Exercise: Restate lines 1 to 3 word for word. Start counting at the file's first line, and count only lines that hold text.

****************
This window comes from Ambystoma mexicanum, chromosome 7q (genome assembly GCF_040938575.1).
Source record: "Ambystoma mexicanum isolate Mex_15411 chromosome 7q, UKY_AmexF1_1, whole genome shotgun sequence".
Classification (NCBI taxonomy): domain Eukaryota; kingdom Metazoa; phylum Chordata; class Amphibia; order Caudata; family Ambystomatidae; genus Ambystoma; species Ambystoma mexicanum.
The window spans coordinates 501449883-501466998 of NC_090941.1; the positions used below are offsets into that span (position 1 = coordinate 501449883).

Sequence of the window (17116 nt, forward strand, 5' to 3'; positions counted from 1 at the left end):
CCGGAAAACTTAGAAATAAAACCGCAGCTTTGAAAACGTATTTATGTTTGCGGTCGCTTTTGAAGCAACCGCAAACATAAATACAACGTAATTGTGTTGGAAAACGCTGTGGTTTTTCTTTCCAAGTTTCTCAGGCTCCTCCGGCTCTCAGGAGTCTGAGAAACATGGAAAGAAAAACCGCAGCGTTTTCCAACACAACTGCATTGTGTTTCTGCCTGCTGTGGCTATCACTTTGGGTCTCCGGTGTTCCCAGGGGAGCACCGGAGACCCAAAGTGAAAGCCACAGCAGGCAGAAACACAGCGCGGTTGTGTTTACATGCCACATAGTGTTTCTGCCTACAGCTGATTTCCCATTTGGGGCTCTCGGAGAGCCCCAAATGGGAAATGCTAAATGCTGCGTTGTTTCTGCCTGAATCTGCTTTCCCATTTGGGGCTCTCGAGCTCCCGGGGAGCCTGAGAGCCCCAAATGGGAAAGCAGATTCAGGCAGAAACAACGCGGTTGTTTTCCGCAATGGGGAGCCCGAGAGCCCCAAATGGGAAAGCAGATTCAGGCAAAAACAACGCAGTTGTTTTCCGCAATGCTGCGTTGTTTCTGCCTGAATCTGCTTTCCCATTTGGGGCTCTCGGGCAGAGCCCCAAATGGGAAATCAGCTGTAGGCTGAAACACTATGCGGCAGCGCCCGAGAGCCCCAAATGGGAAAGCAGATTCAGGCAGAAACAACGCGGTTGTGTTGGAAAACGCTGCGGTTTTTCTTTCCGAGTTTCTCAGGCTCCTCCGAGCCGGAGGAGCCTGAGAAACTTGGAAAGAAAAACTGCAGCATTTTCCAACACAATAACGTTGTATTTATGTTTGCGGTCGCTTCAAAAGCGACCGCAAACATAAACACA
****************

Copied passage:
This window comes from Ambystoma mexicanum, chromosome 7q (genome assembly GCF_040938575.1).
Source record: "Ambystoma mexicanum isolate Mex_15411 chromosome 7q, UKY_AmexF1_1, whole genome shotgun sequence".
Classification (NCBI taxonomy): domain Eukaryota; kingdom Metazoa; phylum Chordata; class Amphibia; order Caudata; family Ambystomatidae; genus Ambystoma; species Ambystoma mexicanum.